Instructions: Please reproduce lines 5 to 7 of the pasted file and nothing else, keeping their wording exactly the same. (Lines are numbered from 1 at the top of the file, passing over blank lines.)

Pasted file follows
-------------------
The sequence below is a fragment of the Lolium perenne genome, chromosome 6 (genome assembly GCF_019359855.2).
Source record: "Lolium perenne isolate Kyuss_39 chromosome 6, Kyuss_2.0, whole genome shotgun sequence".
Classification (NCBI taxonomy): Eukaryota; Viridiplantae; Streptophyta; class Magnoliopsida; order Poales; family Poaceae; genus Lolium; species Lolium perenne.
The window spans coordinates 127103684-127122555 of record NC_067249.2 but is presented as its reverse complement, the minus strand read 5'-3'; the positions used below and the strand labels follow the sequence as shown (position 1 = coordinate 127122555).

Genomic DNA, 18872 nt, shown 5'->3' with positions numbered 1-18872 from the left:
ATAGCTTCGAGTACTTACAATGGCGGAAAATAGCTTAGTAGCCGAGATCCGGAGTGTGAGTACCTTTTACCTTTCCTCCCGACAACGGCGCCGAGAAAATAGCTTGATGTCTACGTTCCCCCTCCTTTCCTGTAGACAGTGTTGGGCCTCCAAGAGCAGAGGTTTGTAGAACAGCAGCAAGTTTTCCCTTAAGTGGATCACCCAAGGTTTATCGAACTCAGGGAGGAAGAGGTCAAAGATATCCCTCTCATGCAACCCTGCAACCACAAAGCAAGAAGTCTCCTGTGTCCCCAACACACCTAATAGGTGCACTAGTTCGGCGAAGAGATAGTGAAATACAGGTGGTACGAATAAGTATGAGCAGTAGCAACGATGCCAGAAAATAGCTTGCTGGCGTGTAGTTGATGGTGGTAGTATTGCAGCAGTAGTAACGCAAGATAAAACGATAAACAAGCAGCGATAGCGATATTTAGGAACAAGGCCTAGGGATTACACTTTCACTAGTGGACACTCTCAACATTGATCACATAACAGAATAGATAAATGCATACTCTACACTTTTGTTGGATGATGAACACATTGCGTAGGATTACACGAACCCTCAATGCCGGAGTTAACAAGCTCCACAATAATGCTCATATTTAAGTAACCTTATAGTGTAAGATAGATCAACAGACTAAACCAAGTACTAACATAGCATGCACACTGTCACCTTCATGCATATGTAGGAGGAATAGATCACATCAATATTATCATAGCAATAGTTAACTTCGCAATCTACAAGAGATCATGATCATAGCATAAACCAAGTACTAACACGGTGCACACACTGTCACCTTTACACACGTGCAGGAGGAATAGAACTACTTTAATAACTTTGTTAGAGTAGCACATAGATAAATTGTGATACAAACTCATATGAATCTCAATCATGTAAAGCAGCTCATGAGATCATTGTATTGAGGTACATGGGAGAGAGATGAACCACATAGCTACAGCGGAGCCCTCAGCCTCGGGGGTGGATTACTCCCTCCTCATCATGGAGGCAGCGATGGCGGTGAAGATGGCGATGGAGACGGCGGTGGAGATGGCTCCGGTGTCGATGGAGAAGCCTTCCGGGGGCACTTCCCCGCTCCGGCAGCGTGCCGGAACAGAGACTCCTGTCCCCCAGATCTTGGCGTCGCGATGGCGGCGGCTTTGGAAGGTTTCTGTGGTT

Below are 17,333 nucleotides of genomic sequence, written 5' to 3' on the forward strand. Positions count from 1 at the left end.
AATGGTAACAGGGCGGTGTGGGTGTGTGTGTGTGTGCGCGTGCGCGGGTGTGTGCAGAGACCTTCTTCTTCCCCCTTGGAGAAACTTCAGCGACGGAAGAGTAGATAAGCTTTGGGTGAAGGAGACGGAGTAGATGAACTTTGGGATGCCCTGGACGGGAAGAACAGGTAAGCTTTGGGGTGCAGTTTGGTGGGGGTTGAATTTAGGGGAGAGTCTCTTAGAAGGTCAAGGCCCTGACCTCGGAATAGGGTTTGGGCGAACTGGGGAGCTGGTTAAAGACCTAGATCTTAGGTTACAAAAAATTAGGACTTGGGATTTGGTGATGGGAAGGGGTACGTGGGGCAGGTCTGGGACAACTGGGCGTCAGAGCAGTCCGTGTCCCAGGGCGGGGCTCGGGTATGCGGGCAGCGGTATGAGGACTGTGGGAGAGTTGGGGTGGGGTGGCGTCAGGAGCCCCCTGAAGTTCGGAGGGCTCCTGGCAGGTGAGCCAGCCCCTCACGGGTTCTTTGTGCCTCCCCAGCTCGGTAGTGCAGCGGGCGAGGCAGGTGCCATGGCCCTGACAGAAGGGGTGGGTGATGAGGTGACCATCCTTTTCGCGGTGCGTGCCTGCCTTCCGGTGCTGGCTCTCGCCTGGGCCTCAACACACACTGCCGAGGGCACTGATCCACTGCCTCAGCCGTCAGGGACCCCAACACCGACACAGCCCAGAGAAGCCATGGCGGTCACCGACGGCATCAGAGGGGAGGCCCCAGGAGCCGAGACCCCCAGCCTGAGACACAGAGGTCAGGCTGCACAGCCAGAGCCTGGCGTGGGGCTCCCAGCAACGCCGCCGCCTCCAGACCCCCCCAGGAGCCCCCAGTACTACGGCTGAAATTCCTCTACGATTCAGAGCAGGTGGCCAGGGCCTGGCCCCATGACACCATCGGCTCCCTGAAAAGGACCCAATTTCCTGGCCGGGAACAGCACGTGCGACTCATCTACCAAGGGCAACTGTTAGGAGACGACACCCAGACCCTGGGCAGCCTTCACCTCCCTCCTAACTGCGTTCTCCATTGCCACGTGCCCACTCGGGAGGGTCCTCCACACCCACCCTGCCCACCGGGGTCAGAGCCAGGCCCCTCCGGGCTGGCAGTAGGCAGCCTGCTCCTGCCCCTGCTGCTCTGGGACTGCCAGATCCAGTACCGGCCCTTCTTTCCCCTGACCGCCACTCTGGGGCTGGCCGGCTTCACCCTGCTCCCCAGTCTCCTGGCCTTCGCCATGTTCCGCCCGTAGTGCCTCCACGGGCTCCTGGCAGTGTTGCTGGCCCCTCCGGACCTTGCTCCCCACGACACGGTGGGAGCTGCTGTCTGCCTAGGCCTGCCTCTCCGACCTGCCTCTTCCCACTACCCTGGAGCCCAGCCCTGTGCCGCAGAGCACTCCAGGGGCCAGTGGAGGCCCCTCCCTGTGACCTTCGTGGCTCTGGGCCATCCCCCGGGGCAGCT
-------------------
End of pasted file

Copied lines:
Genomic DNA, 18872 nt, shown 5'->3' with positions numbered 1-18872 from the left:
ATAGCTTCGAGTACTTACAATGGCGGAAAATAGCTTAGTAGCCGAGATCCGGAGTGTGAGTACCTTTTACCTTTCCTCCCGACAACGGCGCCGAGAAAATAGCTTGATGTCTACGTTCCCCCTCCTTTCCTGTAGACAGTGTTGGGCCTCCAAGAGCAGAGGTTTGTAGAACAGCAGCAAGTTTTCCCTTAAGTGGATCACCCAAGGTTTATCGAACTCAGGGAGGAAGAGGTCAAAGATATCCCTCTCATGCAACCCTGCAACCACAAAGCAAGAAGTCTCCTGTGTCCCCAACACACCTAATAGGTGCACTAGTTCGGCGAAGAGATAGTGAAATACAGGTGGTACGAATAAGTATGAGCAGTAGCAACGATGCCAGAAAATAGCTTGCTGGCGTGTAGTTGATGGTGGTAGTATTGCAGCAGTAGTAACGCAAGATAAAACGATAAACAAGCAGCGATAGCGATATTTAGGAACAAGGCCTAGGGATTACACTTTCACTAGTGGACACTCTCAACATTGATCACATAACAGAATAGATAAATGCATACTCTACACTTTTGTTGGATGATGAACACATTGCGTAGGATTACACGAACCCTCAATGCCGGAGTTAACAAGCTCCACAATAATGCTCATATTTAAGTAACCTTATAGTGTAAGATAGATCAACAGACTAAACCAAGTACTAACATAGCATGCACACTGTCACCTTCATGCATATGTAGGAGGAATAGATCACATCAATATTATCATAGCAATAGTTAACTTCGCAATCTACAAGAGATCATGATCATAGCATAAACCAAGTACTAACACGGTGCACACACTGTCACCTTTACACACGTGCAGGAGGAATAGAACTACTTTAATAACTTTGTTAGAGTAGCACATAGATAAATTGTGATACAAACTCATATGAATCTCAATCATGTAAAGCAGCTCATGAGATCATTGTATTGAGGTACATGGGAGAGAGATGAACCACATAGCTACAGCGGAGCCCTCAGCCTCGGGGGTGGATTACTCCCTCCTCATCATGGAGGCAGCGATGGCGGTGAAGATGGCGATGGAGACGGCGGTGGAGATGGCTCCGGTGTCGATGGAGAAGCCTTCCGGGGGCACTTCCCCGCTCCGGCAGCGTGCCGGAACAGAGACTCCTGTCCCCCAGATCTTGGCGTCGCGATGGCGGCGGCTTTGGAAGGTTTCTGTGGTT

Below are 17,333 nucleotides of genomic sequence, written 5' to 3' on the forward strand. Positions count from 1 at the left end.